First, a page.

Friday, April 22, 2016

Porsche 718 Boxster vs. Mercedes-Benz SLC-Class

The Porsche 718 was once known to be a legend in its motorsport heritage and for 2016, the legendary name was been resurrected as the minor change for Porsche's open-top midship roadster, the Boxster.

2017 Porsche 718 Boxster

So, is this the Porsche fans are looking for? It can be a yes or a no because apart from its similar styling from the previous Boxster 981, the new 718 Boxster had its old naturally-aspirated engines thrown away and in place, this open-top sportscar had this; a choice of four-cylinder turbocharged engines that doesn't sound like what enthusiasts hoped for.

Let's start with the two-litre version, which replaced the old Boxster's 2.7-litre boxer engine, produces 300PS of power and 380Nm of torque. Equipped with the PDK and the Sport Chrono package, it can do 0-100lph in 4.7 seconds and onwards to 275kph. So, if you need to compare the base 718 with that kind of performance, perhaps, let's pick a decent target for the purpose.

2017 Mercedes-Benz SLC-Class

Perhaps, let's go for this. The all-new SLC-Class, the replacement to the twenty-year old SLK. Specifically, let's try the range-topping SLC 300 for a while because I have something in store later on. This model comes with a 2.0L 4-cylinder turbocharged engine, just like the base 718 Boxster, but it produces 55PS less power and 10Nm less torque, but unlike the 718's 7-speed double clutch transmission, the new SLC comes with the brand new 9G-TRONIC gearbox, which sounds too much for an automatic gearbox but at least it's not as jerky as the 718's double clutch gearbox, which shifts fasts but less enjoyable than the 718's manual gearbox.

Okay, enough about the lesser ones, what about the range-toppers? This is where the conversation gets super spicy, indeed. In the range-topping 718 Boxster S, it has the new 2.5L 4-cylinder turbo engine, which produces 350PS of power and 420Nm of torque. With that jerky PDK equipped, it can get through 100kph in less than 4.2 seconds and onwards to 285kph.

2017 Mercedes-AMG SLC43

Onto the brand new Mercedes-AMG SLC43, probably not the best AMG to keep in your garage, it comes with AMG's first ever 3.0L V6 twin turbo engine which produces a more powerful 367PS of power and 520Nm of torque. With the 9G-Tronic mated, it can do 0-100kph in 4.7 seconds and top-speed normally limited to 250kph.

First and foremost, why 43? We get used to the 65s, the 63s, and the 45s of the AMG lineup but with the 43 naming on the hot SLC, which replaces the once graceful SLK55 AMG in the range, looks like the road for an all-turbocharged AMG lineup is complete but at what cost you may ask? Nope, not the downsizing stuff like I saw with the AMG GT and today's C63, it's this 43er that will soon cause misery for the AMG fans everywhere, and with the SLC43 AMG, feels like that the AMG we all know is gone and went into something hard water rather than faith in science.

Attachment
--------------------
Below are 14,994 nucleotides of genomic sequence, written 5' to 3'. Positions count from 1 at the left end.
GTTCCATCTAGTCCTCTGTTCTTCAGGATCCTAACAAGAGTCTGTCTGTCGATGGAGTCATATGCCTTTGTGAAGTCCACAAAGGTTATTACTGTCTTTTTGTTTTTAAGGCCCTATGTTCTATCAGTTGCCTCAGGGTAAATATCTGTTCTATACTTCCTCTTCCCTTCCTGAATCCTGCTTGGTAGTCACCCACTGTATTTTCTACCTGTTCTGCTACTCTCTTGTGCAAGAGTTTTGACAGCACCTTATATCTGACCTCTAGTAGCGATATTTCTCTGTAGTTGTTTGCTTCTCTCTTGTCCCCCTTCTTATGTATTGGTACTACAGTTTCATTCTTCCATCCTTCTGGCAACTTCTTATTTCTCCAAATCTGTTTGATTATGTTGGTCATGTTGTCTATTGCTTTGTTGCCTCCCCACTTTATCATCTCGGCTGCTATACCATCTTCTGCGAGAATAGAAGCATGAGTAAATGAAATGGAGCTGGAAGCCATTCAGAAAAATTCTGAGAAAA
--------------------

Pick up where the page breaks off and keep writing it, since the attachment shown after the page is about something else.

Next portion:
Switch the engine on and what do you hear on its new 3.0L V6 twin turbo engine? Well, unless you get the roof open, it sounds like any other car rather than a mighty roar that harkens back to naturally aspirated V8s from the past. It's the same thing with the 2.5L version of the new 718 Boxster S because even when you engage in its sportiest setting while driving through the tunnels, nope. You hear nothing but a commoner's engine noise with no roar and no bite at all. Turbocharging for sportscars isn't as what the speedo boys hoped for, perhaps next time, they should learn from the speedo boys who are better at turbocharging cars than the manufacturers so they can get a better noise for their sportscars.

While settling down the noise issue, are these new roadsters cloaked in silence when it comes to dynamics? In the 718 Boxster, its dynamics is what you called "cloaked in silence" because despite its volume lowered in the engine noise, its handling attributes still as sharp as ever. It may have a name derived from the legendary 718 RS in the last century but the way it behaves, courtesy of its improved chassis and suspension, is something you can't deny.

What about the SLC43? Just like the old SLK55, the new V6-powered entry to the AMG clan is going to have a hard time to master its handling capabilities. Underestimate with this car and you'll pay a very painful price when it spun off or going off-course. It's going to remind you of the great V6-powered Jaguar F-Type convertible it sets it sights on. Although beautiful to look at, its dynamic character will be prove too dangerous for the freshmen, unless if they know how to use it.

Should you buy it? The Porsche 718 Boxster starts at 53,646 Euros for the base model while the S model starts at 66,141 Euros . The SLC, in its base SLC 180 meanwhile, starts at 34,927 Euros while the AMG SLC43 starts at 59,887 Euros. Yes, the V6-powered AMG is less expensive to own than the slightly-less enjoyable 718 Boxster S, but truth be told, neither is enjoyable unless these two open-top machines know how to set things right to keep the drivers happy and want to drive one of them as long as they please.

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